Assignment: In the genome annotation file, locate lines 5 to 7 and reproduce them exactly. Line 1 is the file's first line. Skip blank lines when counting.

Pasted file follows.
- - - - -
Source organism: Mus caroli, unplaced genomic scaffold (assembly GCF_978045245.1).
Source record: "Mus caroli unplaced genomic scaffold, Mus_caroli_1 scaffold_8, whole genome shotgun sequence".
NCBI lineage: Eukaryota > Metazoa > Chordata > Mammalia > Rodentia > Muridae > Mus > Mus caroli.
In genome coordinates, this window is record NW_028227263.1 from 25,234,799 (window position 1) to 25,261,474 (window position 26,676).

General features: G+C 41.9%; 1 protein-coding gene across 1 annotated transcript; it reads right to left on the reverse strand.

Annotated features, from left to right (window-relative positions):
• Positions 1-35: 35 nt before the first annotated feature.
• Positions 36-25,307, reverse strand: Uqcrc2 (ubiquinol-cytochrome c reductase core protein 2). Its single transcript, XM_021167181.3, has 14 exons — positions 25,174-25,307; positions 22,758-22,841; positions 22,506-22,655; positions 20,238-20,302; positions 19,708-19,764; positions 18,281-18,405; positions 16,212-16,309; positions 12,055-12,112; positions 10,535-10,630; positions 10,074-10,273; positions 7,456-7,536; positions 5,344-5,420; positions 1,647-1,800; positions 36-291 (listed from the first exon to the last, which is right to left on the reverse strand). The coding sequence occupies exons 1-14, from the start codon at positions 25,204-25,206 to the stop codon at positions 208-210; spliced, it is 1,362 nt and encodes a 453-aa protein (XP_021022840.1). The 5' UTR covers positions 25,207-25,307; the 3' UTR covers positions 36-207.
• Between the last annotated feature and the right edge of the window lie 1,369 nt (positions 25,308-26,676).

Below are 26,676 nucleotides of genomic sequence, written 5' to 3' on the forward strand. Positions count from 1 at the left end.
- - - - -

General features: G+C 41.9%; 1 protein-coding gene across 1 annotated transcript; it reads right to left on the reverse strand.

Annotated features, from left to right (window-relative positions):
• Positions 1-35: 35 nt before the first annotated feature.